Meanwhile, much of the reflagging was caused by a spate of new REIT owners and private equity firms looking to get the best return on their investments. Last year, the Americas region accounted for $15.4 billion in hotel sales, marking a 24% jump from 2010 and the highest total in four years, according to Jones Lang LaSalle Hotels. New York alone accounted for $3.5 billion worth of hotel sales, more than double year-earlier figures for the city.
The new owners are banking on the combination of a continued rebound in travel spending and limited new hotel inventory, which STR forecasts will grow only about 1% this year.
"There's a lot of capital going into the hospitality industry right now, and as transaction activity picks up, rebranding follows," Ng said. "New owners are always trying to find a way to improve the value of an asset, and rebranding is one of the easiest. The impact can be pretty quick and immediate."
Hyatt is a prime example. The hotelier, which went public in late 2009, bought 20 hotels from LodgeWorks as part of an effort to expand Hyatt's Andaz badge while launching its Hyatt House limited-service brand. Hyatt has since converted the 15 Hotel Sierra properties to Hyatt House hotels. That's in addition to the 38 Hyatt Summerfield Suites that have been reflagged. Of the remaining five hotels in the LodgeWorks portfolio, two were converted to Andaz properties while three were rebranded under Hyatt's flagship badge. (Click on the image, left, for a view of the largest U.S. hotel brands, by 2011 room count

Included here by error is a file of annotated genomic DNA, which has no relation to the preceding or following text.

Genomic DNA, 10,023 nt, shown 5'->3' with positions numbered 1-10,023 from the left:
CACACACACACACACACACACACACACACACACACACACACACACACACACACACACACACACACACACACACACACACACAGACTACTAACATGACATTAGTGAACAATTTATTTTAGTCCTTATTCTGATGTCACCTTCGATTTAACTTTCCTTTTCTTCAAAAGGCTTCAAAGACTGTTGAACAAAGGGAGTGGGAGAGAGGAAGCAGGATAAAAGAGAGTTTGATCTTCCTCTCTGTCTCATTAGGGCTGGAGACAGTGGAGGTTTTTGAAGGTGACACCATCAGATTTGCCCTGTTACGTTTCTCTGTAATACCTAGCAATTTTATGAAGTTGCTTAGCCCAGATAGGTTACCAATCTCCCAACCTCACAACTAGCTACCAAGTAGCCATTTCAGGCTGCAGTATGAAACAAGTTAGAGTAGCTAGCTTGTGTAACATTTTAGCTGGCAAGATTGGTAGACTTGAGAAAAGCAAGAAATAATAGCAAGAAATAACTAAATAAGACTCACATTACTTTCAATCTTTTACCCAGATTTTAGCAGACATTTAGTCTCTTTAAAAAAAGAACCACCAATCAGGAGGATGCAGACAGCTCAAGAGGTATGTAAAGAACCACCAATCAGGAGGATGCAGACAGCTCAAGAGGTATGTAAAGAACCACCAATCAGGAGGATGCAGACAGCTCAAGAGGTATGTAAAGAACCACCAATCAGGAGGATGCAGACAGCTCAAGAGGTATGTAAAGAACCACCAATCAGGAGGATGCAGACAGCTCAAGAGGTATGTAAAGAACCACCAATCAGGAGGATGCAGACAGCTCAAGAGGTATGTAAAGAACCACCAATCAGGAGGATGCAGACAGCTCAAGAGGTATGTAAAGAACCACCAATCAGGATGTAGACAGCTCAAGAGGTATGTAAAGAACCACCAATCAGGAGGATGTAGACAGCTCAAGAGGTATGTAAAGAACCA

How quickly reflaggings pay off for hotel operators depends on the brand, sector market and, especially, the scale of the renovations needed to get the property up to the new brand's standards. While a basic upgrade for a budget hotel can run as little as $5,000 per room, hotels being reflagged to upper-upscale brands, such as Starwood's Sheraton badge or the flagship Marriott, Hyatt and Hilton brands, will often spend 10 times that amount, according to PKF's Smith.
Ng pegged the typical cost of renovating a reflagged full-service hotel at between $20,000 and $30,000 per room, while a reflagged select-service property usually requires between $15,000 to $20,000 per room.
So with the average size of a U.S. luxury and upper-upscale hotel topping 350 rooms, a hotel owner can sink $10 million to $15 million into upgrading a full-service hotel to meet the new brand's standards.